The Battle: Oracle v. Google
A federal court has reportedly ruled in favour of Oracle, and ordered Google to pay the company for its use of the Java API in Android, drawing criticism from various legal scholars.
APIs are one of the most important tools in modern programming, allowing third-party services to pull information automatically from central services like Google, Facebook and Twitter. (Apps like Tweetdeck, for instance, get your tweets by calling on Twitter’s API.) In this case, Google the Android OS on top of a modified version of Java, but kept Java’s API to make it easier for programmers to write for Android. Since many coders were already familiar with the quirks of Java’s API, the decision gave them a head start in writing programs for Android — but from the beginning, Oracle saw that privilege as belonging to them . In May of 2012, a district court ruled that copyrighting the calls would simply tie up “a utilitarian and functional set of symbols,” and gave Google free rein on the API. Oracle appealed the ruling, and two years later, a federal court has overturned. The next step is the Supreme Court, but it could be years before the issue is finally settled.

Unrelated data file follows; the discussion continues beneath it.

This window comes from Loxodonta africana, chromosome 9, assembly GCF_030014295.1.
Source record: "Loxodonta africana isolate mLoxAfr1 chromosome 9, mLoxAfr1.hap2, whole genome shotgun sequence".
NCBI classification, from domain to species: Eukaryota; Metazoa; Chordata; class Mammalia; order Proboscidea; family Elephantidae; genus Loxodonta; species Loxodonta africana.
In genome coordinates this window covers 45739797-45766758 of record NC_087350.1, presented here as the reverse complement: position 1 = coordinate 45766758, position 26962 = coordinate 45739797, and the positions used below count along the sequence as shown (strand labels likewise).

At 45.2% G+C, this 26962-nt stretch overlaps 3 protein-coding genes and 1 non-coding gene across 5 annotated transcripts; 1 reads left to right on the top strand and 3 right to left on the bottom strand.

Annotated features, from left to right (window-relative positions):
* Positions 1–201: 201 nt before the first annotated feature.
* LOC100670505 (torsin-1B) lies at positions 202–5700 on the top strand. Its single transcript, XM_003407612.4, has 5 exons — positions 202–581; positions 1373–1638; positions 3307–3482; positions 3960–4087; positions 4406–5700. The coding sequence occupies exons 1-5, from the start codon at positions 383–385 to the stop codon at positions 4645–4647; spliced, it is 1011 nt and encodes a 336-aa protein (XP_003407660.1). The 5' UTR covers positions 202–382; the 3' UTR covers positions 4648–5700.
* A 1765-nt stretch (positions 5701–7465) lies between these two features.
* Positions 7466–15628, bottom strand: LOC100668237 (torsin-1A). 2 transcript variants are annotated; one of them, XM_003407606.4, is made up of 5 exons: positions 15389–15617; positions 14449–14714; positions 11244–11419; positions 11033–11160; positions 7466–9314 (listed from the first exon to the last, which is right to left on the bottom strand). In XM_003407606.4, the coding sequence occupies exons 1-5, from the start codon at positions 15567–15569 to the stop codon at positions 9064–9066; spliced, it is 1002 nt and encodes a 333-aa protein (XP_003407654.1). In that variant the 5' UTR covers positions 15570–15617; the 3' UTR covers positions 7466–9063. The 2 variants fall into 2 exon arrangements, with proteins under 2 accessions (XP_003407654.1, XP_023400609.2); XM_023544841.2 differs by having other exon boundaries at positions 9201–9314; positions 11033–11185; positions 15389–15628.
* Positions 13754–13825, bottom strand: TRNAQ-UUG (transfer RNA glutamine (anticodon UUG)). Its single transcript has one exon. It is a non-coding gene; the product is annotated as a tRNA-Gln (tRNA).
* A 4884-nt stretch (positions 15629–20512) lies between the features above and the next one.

“The law is already clear that computer languages are mediums of communication and aren’t copyrightable. Even though copyright might cover what was creatively written in the language, it doesn’t cover functions that must all be written in the same way,” said EFF Staff Attorney Julie Samuels. “APIs are similarly functional – they are specifications allowing programs to communicate with each other. As Judge Alsup found, under the law APIs are simply not copyrightable material.”
“Without the compatibility enabled by APIs that are open, we would not have the vibrant computer and Internet environment we experience today, with new products and services routinely changing the way we see and interact with the world,” said EFF Fellow Michael Barclay. “APIs that are open spur the development of software, creating programs that the interface’s original creator might never have envisioned.”
The case is far from over. Google will probably go for a hearing from the full court, or appeal to the Supreme Court. If it does not decide to do that, Google can also focus on banking on a fair use defense, and hope that fair use can prevent hampering innovation. There is widespread confidence that Google can succeed using even this strategy, it is just a sad day for Computer Science if they have to.